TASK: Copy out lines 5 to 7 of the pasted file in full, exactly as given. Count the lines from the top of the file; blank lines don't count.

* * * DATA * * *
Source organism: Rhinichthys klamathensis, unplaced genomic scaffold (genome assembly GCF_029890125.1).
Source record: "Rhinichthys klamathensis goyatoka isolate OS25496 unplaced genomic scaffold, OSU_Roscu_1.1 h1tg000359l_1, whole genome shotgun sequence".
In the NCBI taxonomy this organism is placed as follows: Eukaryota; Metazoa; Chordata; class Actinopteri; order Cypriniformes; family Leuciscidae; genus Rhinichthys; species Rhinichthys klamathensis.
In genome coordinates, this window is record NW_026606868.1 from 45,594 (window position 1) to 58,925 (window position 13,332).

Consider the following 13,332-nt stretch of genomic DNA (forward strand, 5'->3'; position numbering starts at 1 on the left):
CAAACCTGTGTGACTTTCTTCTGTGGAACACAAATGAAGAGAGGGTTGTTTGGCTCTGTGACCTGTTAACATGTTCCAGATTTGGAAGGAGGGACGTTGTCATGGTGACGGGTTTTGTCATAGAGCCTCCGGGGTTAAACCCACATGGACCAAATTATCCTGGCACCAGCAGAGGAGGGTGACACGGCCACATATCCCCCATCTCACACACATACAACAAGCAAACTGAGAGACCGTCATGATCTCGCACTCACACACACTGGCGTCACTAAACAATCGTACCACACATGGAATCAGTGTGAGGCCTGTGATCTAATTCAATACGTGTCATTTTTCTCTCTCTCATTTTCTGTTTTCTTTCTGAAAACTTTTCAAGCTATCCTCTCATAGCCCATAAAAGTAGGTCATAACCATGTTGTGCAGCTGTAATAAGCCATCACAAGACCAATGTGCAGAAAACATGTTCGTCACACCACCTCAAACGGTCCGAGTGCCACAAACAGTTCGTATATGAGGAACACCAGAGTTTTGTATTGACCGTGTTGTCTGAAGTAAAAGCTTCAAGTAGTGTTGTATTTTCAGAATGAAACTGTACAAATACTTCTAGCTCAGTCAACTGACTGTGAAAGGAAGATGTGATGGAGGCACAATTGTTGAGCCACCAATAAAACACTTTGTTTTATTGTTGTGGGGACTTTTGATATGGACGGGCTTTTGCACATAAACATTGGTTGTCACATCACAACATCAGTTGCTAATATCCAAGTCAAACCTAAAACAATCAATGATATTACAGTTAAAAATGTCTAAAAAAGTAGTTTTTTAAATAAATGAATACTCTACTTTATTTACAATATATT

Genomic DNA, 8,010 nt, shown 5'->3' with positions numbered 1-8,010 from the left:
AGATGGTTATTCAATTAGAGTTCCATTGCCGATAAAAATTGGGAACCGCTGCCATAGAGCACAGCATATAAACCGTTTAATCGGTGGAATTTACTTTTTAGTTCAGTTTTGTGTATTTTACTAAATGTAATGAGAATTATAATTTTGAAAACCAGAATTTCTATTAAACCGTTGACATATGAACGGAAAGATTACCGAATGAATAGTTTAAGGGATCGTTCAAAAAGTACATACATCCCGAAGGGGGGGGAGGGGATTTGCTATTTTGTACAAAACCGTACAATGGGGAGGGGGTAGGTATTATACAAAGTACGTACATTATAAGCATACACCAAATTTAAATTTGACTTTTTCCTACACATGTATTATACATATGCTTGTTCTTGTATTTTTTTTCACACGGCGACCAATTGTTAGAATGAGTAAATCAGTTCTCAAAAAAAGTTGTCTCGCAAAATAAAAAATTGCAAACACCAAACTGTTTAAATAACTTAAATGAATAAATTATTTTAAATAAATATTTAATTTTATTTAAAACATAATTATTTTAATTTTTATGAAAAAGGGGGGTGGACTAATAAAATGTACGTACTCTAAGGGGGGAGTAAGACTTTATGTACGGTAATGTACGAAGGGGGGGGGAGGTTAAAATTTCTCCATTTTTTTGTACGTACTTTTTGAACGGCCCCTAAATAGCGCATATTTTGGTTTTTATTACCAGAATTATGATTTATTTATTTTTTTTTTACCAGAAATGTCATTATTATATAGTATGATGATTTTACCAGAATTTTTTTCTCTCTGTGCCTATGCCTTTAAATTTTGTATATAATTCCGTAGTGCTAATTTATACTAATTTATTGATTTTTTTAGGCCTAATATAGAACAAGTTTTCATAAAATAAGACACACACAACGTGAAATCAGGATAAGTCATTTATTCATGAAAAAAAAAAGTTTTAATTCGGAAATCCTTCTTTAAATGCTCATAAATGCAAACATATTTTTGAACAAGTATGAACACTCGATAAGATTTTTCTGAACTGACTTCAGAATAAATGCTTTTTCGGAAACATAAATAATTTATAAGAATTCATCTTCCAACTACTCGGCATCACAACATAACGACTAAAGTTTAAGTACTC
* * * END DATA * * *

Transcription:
Consider the following 13,332-nt stretch of genomic DNA (forward strand, 5'->3'; position numbering starts at 1 on the left):
CAAACCTGTGTGACTTTCTTCTGTGGAACACAAATGAAGAGAGGGTTGTTTGGCTCTGTGACCTGTTAACATGTTCCAGATTTGGAAGGAGGGACGTTGTCATGGTGACGGGTTTTGTCATAGAGCCTCCGGGGTTAAACCCACATGGACCAAATTATCCTGGCACCAGCAGAGGAGGGTGACACGGCCACATATCCCCCATCTCACACACATACAACAAGCAAACTGAGAGACCGTCATGATCTCGCACTCACACACACTGGCGTCACTAAACAATCGTACCACACATGGAATCAGTGTGAGGCCTGTGATCTAATTCAATACGTGTCATTTTTCTCTCTCTCATTTTCTGTTTTCTTTCTGAAAACTTTTCAAGCTATCCTCTCATAGCCCATAAAAGTAGGTCATAACCATGTTGTGCAGCTGTAATAAGCCATCACAAGACCAATGTGCAGAAAACATGTTCGTCACACCACCTCAAACGGTCCGAGTGCCACAAACAGTTCGTATATGAGGAACACCAGAGTTTTGTATTGACCGTGTTGTCTGAAGTAAAAGCTTCAAGTAGTGTTGTATTTTCAGAATGAAACTGTACAAATACTTCTAGCTCAGTCAACTGACTGTGAAAGGAAGATGTGATGGAGGCACAATTGTTGAGCCACCAATAAAACACTTTGTTTTATTGTTGTGGGGACTTTTGATATGGACGGGCTTTTGCACATAAACATTGGTTGTCACATCACAACATCAGTTGCTAATATCCAAGTCAAACCTAAAACAATCAATGATATTACAGTTAAAAATGTCTAAAAAAGTAGTTTTTTAAATAAATGAATACTCTACTTTATTTACAATATATT

Genomic DNA, 8,010 nt, shown 5'->3' with positions numbered 1-8,010 from the left: